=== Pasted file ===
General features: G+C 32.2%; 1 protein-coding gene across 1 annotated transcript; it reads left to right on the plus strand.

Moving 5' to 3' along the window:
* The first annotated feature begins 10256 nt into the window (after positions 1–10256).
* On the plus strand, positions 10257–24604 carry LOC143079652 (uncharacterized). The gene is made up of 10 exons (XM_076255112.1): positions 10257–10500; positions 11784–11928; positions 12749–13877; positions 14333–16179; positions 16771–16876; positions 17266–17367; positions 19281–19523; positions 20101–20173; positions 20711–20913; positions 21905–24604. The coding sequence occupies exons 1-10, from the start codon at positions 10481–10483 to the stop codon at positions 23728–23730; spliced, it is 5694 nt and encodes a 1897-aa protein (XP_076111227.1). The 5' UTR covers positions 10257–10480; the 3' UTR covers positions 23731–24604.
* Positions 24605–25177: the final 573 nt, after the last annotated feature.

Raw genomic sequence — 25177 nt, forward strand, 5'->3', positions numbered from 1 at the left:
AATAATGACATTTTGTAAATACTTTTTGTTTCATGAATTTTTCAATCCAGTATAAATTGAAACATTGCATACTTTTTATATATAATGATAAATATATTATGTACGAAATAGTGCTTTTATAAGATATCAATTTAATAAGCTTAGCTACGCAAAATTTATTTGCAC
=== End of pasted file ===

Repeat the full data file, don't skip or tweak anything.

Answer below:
General features: G+C 32.2%; 1 protein-coding gene across 1 annotated transcript; it reads left to right on the plus strand.

Moving 5' to 3' along the window:
* The first annotated feature begins 10256 nt into the window (after positions 1–10256).
* On the plus strand, positions 10257–24604 carry LOC143079652 (uncharacterized). The gene is made up of 10 exons (XM_076255112.1): positions 10257–10500; positions 11784–11928; positions 12749–13877; positions 14333–16179; positions 16771–16876; positions 17266–17367; positions 19281–19523; positions 20101–20173; positions 20711–20913; positions 21905–24604. The coding sequence occupies exons 1-10, from the start codon at positions 10481–10483 to the stop codon at positions 23728–23730; spliced, it is 5694 nt and encodes a 1897-aa protein (XP_076111227.1). The 5' UTR covers positions 10257–10480; the 3' UTR covers positions 23731–24604.
* Positions 24605–25177: the final 573 nt, after the last annotated feature.

Raw genomic sequence — 25177 nt, forward strand, 5'->3', positions numbered from 1 at the left:
AATAATGACATTTTGTAAATACTTTTTGTTTCATGAATTTTTCAATCCAGTATAAATTGAAACATTGCATACTTTTTATATATAATGATAAATATATTATGTACGAAATAGTGCTTTTATAAGATATCAATTTAATAAGCTTAGCTACGCAAAATTTATTTGCAC